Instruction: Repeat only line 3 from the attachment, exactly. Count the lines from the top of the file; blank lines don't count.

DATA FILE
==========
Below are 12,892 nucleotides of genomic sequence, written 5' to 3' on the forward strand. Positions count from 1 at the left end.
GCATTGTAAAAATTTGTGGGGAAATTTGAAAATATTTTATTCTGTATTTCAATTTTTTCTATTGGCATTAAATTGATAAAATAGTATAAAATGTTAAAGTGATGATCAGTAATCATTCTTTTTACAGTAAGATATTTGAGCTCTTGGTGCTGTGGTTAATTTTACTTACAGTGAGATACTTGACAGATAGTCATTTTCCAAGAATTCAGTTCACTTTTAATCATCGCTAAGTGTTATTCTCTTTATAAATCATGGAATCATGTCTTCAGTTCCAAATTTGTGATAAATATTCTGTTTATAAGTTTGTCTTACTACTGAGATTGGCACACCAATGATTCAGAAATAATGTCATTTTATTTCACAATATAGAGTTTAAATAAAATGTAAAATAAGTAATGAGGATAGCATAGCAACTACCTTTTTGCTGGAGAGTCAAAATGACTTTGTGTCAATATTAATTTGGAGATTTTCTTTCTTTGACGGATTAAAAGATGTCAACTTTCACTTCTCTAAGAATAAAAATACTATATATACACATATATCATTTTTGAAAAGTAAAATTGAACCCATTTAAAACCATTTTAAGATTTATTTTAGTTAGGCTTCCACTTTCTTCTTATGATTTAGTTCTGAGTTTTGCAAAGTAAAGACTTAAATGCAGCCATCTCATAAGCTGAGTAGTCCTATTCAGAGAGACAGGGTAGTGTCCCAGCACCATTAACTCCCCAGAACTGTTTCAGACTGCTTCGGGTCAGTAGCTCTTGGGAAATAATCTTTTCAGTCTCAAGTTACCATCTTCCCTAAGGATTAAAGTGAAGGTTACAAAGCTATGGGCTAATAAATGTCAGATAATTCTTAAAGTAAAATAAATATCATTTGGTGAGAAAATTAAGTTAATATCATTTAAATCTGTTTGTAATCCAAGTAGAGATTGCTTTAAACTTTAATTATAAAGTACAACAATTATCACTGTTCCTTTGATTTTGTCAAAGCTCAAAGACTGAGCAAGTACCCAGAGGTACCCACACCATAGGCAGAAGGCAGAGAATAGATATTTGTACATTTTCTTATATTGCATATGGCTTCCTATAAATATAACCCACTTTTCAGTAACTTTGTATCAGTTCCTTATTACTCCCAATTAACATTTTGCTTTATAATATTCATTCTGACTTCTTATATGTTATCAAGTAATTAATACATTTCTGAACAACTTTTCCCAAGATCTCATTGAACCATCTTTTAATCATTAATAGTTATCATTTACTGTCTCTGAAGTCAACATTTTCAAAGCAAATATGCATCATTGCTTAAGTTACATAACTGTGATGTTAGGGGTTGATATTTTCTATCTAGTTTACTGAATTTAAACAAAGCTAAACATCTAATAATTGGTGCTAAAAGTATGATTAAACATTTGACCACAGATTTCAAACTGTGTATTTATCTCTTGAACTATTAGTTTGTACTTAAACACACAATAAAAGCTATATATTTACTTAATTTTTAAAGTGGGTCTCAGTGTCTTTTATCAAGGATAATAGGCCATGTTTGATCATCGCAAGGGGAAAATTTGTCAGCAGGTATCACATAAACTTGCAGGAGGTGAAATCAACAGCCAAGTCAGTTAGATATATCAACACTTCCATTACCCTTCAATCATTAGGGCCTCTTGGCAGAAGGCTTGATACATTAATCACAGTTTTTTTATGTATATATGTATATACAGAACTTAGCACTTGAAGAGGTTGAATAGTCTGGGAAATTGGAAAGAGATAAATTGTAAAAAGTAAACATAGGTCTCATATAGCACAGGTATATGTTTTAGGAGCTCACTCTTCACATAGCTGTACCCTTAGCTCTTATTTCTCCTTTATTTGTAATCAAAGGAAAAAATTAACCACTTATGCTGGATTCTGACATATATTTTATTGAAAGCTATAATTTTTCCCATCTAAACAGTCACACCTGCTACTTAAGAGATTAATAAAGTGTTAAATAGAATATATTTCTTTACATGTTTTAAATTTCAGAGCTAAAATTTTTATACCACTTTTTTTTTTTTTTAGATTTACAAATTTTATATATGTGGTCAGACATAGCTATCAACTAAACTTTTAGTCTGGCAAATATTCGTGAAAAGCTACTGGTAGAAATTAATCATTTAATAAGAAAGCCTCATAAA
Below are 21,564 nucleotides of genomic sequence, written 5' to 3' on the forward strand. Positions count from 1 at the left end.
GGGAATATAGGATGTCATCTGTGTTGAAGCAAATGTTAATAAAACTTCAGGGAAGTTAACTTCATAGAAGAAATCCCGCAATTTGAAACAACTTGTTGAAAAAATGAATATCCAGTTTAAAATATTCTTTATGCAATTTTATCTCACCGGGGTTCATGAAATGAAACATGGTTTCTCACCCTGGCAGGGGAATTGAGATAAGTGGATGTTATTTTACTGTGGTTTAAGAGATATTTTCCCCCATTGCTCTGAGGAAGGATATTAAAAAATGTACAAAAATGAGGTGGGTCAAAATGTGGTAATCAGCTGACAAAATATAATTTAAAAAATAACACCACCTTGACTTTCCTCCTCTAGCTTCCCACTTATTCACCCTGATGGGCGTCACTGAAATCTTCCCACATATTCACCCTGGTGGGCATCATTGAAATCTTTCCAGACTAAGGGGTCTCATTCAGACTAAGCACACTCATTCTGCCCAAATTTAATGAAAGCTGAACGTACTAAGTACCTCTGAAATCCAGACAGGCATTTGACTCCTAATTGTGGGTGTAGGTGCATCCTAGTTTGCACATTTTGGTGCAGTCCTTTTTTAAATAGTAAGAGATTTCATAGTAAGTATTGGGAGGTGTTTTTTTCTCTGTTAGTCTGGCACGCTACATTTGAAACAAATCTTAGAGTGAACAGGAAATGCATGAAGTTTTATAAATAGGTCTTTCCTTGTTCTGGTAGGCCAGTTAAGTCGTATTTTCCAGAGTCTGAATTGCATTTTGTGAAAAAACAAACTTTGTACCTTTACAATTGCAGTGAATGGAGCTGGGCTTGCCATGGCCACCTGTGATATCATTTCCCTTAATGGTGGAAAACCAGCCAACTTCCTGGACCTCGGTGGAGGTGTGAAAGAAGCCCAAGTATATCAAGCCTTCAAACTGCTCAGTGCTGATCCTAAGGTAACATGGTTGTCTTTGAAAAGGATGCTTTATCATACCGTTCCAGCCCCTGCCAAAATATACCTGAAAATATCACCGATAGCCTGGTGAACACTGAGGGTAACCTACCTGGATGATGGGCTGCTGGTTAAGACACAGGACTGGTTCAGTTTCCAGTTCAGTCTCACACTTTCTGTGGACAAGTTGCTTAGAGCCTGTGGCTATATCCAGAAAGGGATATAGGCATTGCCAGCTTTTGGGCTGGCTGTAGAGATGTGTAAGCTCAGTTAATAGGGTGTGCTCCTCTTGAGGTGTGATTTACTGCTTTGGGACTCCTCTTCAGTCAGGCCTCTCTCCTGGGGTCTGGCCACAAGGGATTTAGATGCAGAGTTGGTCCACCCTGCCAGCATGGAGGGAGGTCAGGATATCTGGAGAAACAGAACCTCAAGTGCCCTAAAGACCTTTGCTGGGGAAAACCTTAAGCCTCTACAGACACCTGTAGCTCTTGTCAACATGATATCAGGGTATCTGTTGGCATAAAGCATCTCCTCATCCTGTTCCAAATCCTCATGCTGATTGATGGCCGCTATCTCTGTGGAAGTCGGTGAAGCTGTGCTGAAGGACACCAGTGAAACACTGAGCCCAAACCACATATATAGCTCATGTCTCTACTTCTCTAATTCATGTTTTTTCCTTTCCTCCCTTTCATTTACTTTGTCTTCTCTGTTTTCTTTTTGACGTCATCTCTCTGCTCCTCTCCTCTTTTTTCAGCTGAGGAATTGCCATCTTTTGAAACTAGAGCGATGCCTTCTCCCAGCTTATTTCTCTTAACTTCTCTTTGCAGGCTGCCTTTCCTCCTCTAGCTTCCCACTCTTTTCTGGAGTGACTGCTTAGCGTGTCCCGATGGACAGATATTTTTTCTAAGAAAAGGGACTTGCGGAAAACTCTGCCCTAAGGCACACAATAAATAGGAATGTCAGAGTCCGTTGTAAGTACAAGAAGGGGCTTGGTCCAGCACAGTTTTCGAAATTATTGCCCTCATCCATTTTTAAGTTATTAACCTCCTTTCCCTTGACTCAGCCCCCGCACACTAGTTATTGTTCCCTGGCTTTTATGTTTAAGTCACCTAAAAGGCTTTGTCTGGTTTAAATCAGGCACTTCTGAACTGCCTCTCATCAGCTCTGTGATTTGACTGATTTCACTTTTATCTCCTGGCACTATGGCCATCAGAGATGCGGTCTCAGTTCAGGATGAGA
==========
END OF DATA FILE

Below are 21,564 nucleotides of genomic sequence, written 5' to 3' on the forward strand. Positions count from 1 at the left end.